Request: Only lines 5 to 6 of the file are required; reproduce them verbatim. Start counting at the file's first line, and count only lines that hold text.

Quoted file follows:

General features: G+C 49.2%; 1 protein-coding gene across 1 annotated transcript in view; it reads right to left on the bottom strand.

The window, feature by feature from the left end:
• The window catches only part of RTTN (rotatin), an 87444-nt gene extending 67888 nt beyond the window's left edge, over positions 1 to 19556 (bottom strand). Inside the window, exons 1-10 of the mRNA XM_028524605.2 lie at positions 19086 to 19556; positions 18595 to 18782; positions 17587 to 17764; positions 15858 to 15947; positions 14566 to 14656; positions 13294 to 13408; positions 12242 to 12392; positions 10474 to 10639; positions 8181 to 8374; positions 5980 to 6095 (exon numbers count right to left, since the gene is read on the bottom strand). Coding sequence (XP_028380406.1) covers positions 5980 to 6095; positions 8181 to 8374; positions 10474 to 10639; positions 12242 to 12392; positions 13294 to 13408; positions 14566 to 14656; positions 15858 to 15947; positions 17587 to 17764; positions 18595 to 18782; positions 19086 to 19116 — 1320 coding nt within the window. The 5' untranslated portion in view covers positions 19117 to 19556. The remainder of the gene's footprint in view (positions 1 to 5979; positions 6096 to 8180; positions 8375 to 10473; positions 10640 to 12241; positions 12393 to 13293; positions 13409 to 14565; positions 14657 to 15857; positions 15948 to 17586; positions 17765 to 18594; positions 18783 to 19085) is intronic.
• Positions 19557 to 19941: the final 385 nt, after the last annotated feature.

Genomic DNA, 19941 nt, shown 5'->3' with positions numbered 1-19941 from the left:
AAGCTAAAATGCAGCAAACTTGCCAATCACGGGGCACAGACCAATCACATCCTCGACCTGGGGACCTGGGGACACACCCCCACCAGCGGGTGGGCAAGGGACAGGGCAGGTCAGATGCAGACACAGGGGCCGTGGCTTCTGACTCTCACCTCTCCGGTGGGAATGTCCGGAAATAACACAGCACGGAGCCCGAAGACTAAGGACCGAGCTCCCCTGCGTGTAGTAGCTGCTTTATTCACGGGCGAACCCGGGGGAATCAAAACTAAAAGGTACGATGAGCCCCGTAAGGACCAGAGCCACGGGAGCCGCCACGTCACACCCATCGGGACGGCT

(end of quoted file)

Genomic DNA, 19941 nt, shown 5'->3' with positions numbered 1-19941 from the left:
AAGCTAAAATGCAGCAAACTTGCCAATCACGGGGCACAGACCAATCACATCCTCGACCTGGGGACCTGGGGACACACCCCCACCAGCGGGTGGGCAAGGGACAGGGCAGGTCAGATGCAGACACAGGGGCCGTGGCTTCTGACTCTCACCTCTCCGGTGGGAATGTCCGGAAATAACACAGCACGGAGCCCGAAGACTAAGGACCGAGCTCCCCTGCGTGTAGTAGCTGCTTTATTCACGGGCGAACCCGGGGGAATCAAAACTAAAAGGTACGATGAGCCCCGTAAGGACCAGAGCCACGGGAGCCGCCACGTCACACCCATCGGGACGGCT